The tennis is on, which can only mean one thing – British strawberry season. Clarissa Hyman celebrates the pretty berry’s return that signals the start of summer with recipes by Julz Beresford, Brian Glover, Annie Nichols and Rosemary Stark
The perfect strawberries are the ones in our memory. Sweet and pretty, they are the favourite fruit of childhood, recalled each year when the first English berries appear, the defending champion steps onto Centre Court at Wimbledon and the days are sunny and long once more.
Once called the ‘fruit of the blessed’, the little heart-shaped berries have been a holy symbol, artists’ inspiration and gardeners’ delight. Few fruits are more loved – or more surrounded by myth and legend. Many folk tales involve the gathering of strawberries or stories of magic berries that turn into gold. The strawberry also has religious connotations in the Christian tradition. They appear frequently in The Garden of Earthly Delights by Hieronymus Bosch, for example, and medieval paintings show Mary holding out a strawberry to the infant Jesus. As the symbol of the Virgin Mary, it came to stand for goodness and purity, and was incorporated into the designs for the coronets of the nobility. Centuries later, they inspired the Strawberry Thief, one of William Morris’s most famous and beautiful designs. Romance and strawberries go together like moon and June.
Keats dreamt of an idyllic state where he would ‘sleep in the grass, feed upon apples red, and strawberries, and choose each pleasure that my fancy sees’. He was probably referring to the wild strawberry that grows in many regions from Lapland to India. Centuries ago they were enjoyed by the ancient Romans whose refined sensibilities fully appreciated the intense fragrance and sensual appeal of the exquisite, tiny red and white berries. Wild or wood strawberries, Alpine berries and fraises de bois are now mostly cultivated forms of the wild berry; the fruits that feature in Jane Austen’s Emma are probably a variety of the wild ‘hautboy’ or European wild strawberry. But if you ever stumble across them growing truly in the wild, creeping shyly across the ground, they are a rare and precious find. A famous saying expresses it well: ‘Doubtless God could have made a better berry, but doubtless God never did.’ The large garden strawberries we know today were not cultivated and bred by horticulturalists until the 18th century.
In 1882, catalogues recorded more than 200 varieties that had been developed in England. By then, the modern strawberry was here to stay. Strawberries and cream has long been a match made in heaven. 1509 Cardinal Wolsey rounded off a feast of porpoise with dishes of this classic summer pudding. In the 19th century the Shropshire’ girls who brought their fruit for sale in London, carrying baskets on their head, would tempt buyers with their cries praising the combination as ‘charming and sweet and delightful to eat’. In today’s air-freighted world, we can buy strawberries out of season. Most are shipped before the sun has sugared their juices and deepened their colour or softened their flesh. Not only are they tasteless, but they may well have been covered in chemicals and produced using cheap exploited labour.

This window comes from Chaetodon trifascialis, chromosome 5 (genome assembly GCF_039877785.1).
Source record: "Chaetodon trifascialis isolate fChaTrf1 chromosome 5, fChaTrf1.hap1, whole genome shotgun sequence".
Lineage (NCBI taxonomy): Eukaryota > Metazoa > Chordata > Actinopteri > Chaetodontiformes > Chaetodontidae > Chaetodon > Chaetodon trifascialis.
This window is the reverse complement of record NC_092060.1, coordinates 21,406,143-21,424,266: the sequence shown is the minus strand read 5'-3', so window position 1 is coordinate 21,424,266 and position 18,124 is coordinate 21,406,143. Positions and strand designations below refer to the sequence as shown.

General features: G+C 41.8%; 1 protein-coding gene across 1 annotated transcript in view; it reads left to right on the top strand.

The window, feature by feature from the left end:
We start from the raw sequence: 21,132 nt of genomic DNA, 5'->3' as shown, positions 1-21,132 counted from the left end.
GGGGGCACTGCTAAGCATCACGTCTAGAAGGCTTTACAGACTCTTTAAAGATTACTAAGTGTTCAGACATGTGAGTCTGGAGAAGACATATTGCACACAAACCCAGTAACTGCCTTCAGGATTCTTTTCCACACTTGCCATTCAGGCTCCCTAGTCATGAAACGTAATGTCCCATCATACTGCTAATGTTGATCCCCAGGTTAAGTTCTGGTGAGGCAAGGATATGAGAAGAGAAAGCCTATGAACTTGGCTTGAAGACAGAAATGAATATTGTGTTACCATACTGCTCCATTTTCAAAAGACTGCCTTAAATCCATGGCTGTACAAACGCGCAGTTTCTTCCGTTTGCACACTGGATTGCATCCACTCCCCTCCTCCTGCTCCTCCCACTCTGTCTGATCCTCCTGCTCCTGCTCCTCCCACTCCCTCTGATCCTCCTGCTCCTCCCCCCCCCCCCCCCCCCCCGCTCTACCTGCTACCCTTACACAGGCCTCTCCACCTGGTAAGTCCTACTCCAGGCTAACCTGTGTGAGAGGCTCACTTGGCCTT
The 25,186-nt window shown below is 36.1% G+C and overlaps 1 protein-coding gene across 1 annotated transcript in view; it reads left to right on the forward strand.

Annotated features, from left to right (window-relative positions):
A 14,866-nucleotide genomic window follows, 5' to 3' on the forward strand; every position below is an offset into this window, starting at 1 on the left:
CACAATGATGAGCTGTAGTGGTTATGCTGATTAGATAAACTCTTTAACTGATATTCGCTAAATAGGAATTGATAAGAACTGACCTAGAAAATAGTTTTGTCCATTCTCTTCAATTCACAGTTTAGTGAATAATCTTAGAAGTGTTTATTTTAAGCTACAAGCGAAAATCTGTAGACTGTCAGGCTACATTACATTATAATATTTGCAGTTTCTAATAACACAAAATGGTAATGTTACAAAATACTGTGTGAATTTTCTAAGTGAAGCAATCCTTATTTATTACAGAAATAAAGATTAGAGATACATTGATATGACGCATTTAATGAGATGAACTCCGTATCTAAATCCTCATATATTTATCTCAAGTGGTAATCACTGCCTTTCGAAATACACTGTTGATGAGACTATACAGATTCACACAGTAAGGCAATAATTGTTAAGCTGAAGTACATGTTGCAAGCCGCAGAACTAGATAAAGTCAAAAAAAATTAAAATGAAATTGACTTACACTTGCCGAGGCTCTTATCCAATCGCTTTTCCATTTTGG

Varieties such as Elsanta have been bred for consistency of shape, colour and size, for durability and for shelf life. Happily, the supermarket choice has improved in recent years; growing for flavour has returned to favour. But it is also worth remembering that eating out-of-season berries is not altogether new. Even the Romans had ‘forcing houses’, and the eminent Victorian gardener Sir Joseph Paxton popularised the use of the heated greenhouse where strawberries, among other produce, were ‘forced’ to come to the market early. Nonetheless, at the height of the season, it is possible to have too much of a good thing. Once the initial pleasure is over, glut can blunt the thrill, as the writer Alice B Toklas complained when she was (hospitably) proffered strawberries in France 12 times in six consecutive days. The best way to eat strawberries is perhaps plucked straight from the plant, when their fragrance evokes both nostalgia and excitement. Varieties to look for when you grow or pick your own include melt-in-the-mouth Jubilee, heart-shaped scarlet Royal Sovereign, ever-reliable Cambridge Favourite, luscious Perfection and the fabulous Mara des Bois, with its wild-strawberry flavour.
In the kitchen, pair with oranges, redcurrants, mint, black pepper or even balsamic vinegar. Cook them in jams, jellies, sauces and pies; chill or freeze for desserts and ices. You can serve them with whipped cream on pancakes or in Eton Mess, layer them in strawberry shortcake, whiz them into a berry soup or add to a summer pudding. Or simply dip them in champagne to feed your lover. That’s what memories are made of.
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